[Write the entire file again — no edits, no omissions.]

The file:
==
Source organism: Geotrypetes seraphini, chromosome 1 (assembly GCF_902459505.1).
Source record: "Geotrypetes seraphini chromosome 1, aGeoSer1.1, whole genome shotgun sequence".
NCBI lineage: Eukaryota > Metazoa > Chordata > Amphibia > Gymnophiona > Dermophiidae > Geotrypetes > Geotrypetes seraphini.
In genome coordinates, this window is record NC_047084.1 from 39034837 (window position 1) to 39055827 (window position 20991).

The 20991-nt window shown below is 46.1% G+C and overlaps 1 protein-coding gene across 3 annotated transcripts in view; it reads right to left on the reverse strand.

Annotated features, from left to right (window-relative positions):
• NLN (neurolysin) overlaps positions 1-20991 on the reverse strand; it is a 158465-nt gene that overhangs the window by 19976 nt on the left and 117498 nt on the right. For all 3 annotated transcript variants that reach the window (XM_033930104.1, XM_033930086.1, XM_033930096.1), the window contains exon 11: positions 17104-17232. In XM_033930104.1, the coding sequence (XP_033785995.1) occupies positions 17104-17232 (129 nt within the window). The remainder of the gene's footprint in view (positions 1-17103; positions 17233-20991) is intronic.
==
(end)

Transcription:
Source organism: Geotrypetes seraphini, chromosome 1 (assembly GCF_902459505.1).
Source record: "Geotrypetes seraphini chromosome 1, aGeoSer1.1, whole genome shotgun sequence".
NCBI lineage: Eukaryota > Metazoa > Chordata > Amphibia > Gymnophiona > Dermophiidae > Geotrypetes > Geotrypetes seraphini.
In genome coordinates, this window is record NC_047084.1 from 39034837 (window position 1) to 39055827 (window position 20991).

The 20991-nt window shown below is 46.1% G+C and overlaps 1 protein-coding gene across 3 annotated transcripts in view; it reads right to left on the reverse strand.

Annotated features, from left to right (window-relative positions):
• NLN (neurolysin) overlaps positions 1-20991 on the reverse strand; it is a 158465-nt gene that overhangs the window by 19976 nt on the left and 117498 nt on the right. For all 3 annotated transcript variants that reach the window (XM_033930104.1, XM_033930086.1, XM_033930096.1), the window contains exon 11: positions 17104-17232. In XM_033930104.1, the coding sequence (XP_033785995.1) occupies positions 17104-17232 (129 nt within the window). The remainder of the gene's footprint in view (positions 1-17103; positions 17233-20991) is intronic.